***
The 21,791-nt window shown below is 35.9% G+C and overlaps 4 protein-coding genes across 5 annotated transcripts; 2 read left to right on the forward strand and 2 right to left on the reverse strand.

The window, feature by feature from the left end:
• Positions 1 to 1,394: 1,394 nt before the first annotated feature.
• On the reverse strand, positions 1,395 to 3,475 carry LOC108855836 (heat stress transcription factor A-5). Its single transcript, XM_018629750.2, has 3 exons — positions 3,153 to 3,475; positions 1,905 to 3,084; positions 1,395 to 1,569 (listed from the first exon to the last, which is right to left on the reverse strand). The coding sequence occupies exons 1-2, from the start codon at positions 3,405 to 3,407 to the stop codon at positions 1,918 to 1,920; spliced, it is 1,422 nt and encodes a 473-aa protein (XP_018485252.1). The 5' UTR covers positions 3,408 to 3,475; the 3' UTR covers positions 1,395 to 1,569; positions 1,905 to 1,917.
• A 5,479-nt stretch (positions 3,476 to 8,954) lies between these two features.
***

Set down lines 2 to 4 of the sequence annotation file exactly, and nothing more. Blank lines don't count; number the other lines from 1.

The window, feature by feature from the left end:
• Positions 1 to 1,394: 1,394 nt before the first annotated feature.
• On the reverse strand, positions 1,395 to 3,475 carry LOC108855836 (heat stress transcription factor A-5). Its single transcript, XM_018629750.2, has 3 exons — positions 3,153 to 3,475; positions 1,905 to 3,084; positions 1,395 to 1,569 (listed from the first exon to the last, which is right to left on the reverse strand). The coding sequence occupies exons 1-2, from the start codon at positions 3,405 to 3,407 to the stop codon at positions 1,918 to 1,920; spliced, it is 1,422 nt and encodes a 473-aa protein (XP_018485252.1). The 5' UTR covers positions 3,408 to 3,475; the 3' UTR covers positions 1,395 to 1,569; positions 1,905 to 1,917.